Again, I stress that this is not Elliot Rodger’s story, almost certainly, but he’s enough like someone in this story that it’s worth discussing this conundrum. The person who provides the best example of this kind of phenomenon isn’t a person at all, but a fictional half-blood wizard, namely Severus Snape. Lauded as perhaps the most complicated, developed and intriguing character in the Harry Potter series, if not all millennial literature, Snape provides us with vast insight into what it means to be lonely and unable to do anything about it. And while his story is the more typical trope of unrequited love for one specific person, I see in Snape aspects of the modern lonely high school and college students who go without any connections and would be happy with a number of different possible people as long as they had someone to love, cherish, and connect with.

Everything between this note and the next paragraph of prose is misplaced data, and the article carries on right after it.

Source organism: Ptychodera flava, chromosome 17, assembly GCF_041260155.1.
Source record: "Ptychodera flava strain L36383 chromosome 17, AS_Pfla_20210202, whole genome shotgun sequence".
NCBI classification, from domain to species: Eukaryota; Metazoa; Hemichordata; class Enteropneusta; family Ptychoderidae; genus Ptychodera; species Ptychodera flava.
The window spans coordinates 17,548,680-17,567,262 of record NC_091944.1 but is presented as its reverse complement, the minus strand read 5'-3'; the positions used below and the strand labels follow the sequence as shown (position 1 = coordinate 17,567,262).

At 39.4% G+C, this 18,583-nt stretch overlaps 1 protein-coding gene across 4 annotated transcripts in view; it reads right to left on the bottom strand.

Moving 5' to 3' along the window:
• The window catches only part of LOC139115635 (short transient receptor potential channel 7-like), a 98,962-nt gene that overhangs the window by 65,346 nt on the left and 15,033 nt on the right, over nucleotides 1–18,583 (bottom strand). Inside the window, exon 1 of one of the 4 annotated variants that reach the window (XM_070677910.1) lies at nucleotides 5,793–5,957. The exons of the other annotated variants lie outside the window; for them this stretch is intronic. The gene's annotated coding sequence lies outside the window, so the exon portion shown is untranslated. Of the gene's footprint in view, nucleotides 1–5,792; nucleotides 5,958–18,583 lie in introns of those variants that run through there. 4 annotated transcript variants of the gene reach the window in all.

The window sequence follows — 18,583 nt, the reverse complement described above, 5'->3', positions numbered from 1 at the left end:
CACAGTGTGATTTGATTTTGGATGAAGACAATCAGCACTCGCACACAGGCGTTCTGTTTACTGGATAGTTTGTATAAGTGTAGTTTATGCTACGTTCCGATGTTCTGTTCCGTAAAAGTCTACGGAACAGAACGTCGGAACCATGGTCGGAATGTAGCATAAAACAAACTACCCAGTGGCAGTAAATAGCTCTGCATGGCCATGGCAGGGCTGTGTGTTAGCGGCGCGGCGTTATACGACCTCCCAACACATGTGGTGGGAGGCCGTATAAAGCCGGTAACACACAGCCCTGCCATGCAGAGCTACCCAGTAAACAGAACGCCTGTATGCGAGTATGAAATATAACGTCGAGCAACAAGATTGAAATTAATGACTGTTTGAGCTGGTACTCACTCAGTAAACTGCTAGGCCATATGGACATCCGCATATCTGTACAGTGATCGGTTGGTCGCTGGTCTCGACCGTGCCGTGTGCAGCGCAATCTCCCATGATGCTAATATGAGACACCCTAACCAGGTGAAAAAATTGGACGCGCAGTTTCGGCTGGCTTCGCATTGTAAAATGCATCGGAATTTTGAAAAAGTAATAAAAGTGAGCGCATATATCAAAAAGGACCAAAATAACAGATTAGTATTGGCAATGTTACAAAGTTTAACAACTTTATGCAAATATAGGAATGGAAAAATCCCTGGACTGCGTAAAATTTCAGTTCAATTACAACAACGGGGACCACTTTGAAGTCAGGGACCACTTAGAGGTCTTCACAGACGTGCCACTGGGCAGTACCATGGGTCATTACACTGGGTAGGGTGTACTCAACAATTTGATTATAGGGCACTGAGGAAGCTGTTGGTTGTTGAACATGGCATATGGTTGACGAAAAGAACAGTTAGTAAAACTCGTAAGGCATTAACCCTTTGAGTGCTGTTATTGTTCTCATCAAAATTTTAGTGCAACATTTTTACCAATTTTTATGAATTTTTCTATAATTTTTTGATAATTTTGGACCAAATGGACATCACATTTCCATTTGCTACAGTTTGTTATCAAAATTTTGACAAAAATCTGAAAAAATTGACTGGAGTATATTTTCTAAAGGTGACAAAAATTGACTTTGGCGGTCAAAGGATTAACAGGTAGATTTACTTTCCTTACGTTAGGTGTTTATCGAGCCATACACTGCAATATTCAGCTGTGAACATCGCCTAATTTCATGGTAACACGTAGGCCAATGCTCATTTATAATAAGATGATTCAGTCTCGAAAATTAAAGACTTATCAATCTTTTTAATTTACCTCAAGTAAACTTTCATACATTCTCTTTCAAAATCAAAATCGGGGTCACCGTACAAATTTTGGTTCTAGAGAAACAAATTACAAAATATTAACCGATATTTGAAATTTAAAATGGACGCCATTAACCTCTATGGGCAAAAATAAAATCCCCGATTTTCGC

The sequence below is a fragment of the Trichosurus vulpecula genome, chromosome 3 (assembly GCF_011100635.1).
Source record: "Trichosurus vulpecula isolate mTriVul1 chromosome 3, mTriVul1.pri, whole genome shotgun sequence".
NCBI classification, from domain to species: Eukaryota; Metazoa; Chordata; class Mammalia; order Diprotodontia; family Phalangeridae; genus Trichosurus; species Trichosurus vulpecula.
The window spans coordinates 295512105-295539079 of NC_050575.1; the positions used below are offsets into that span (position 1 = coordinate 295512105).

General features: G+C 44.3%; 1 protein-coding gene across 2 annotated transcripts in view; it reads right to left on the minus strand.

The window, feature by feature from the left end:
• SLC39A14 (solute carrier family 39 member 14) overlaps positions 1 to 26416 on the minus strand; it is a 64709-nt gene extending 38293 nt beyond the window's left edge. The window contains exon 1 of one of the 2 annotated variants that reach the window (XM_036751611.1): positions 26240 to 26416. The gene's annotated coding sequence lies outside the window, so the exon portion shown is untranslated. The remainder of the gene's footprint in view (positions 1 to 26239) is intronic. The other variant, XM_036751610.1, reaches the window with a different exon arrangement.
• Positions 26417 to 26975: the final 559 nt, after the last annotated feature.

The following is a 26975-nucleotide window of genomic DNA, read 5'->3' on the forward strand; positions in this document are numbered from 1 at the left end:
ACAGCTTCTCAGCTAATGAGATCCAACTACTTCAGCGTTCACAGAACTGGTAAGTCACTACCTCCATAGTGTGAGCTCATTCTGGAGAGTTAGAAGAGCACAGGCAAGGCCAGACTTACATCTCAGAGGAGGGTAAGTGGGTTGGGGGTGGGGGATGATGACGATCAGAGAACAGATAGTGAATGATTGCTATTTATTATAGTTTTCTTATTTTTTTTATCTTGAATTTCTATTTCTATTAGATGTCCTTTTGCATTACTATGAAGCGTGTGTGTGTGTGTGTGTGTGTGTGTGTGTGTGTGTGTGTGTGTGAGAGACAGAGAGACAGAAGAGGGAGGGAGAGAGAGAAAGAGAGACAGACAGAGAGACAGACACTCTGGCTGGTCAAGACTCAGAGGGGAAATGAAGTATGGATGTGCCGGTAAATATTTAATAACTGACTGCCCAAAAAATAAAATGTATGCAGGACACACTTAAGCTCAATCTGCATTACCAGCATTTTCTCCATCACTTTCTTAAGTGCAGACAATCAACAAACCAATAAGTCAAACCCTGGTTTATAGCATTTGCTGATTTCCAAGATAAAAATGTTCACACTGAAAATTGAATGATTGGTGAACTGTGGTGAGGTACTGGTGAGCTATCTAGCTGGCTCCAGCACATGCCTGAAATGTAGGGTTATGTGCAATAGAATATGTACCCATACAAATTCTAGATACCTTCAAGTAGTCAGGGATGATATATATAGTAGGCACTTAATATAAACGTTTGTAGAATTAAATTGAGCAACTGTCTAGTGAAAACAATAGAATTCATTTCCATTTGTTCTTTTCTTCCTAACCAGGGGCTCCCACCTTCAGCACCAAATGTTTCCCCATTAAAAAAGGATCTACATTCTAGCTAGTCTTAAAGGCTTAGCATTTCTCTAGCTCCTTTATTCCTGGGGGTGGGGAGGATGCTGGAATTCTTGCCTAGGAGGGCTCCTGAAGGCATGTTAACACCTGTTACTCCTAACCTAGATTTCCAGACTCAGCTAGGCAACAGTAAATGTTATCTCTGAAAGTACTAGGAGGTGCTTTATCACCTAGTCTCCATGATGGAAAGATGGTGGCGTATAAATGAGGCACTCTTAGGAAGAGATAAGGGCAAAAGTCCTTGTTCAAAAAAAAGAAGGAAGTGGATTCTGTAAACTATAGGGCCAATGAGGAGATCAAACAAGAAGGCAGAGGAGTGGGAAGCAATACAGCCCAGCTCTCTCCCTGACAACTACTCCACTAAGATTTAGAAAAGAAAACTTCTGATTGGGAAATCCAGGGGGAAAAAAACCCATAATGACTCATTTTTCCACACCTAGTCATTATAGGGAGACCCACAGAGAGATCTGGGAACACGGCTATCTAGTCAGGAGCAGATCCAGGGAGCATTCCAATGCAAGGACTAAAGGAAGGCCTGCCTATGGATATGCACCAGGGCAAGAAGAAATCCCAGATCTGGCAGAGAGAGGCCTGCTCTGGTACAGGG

Snape is weird, vaguely unkempt, and deeply unattractive. And while his resentment of the bullying James Potter and the cool kids who get the girls leads him down a dark path toward revenge and elitism, Snape is not innately a sexist or a misogynist or a hater of any kind. He’s just a victim of losing the genetic lottery and being unable to make himself normal enough to fit in. His is the story of countless young people (disproportionately men, probably, because of the shape of our society, but not exclusively by any stretch) and their isolation is something we don’t like to talk about, think about, or even admit because of its deep unfairness. No one in America ever likes to admit defeat or the unfixability of anything, but the idea that some people are just doomed to loneliness by the nature of who they are and the choices that others will make about them is devastating. And while this conclusion may not be entirely true in an absolute sense, this country, like all countries, will continue to produce loners and outcasts.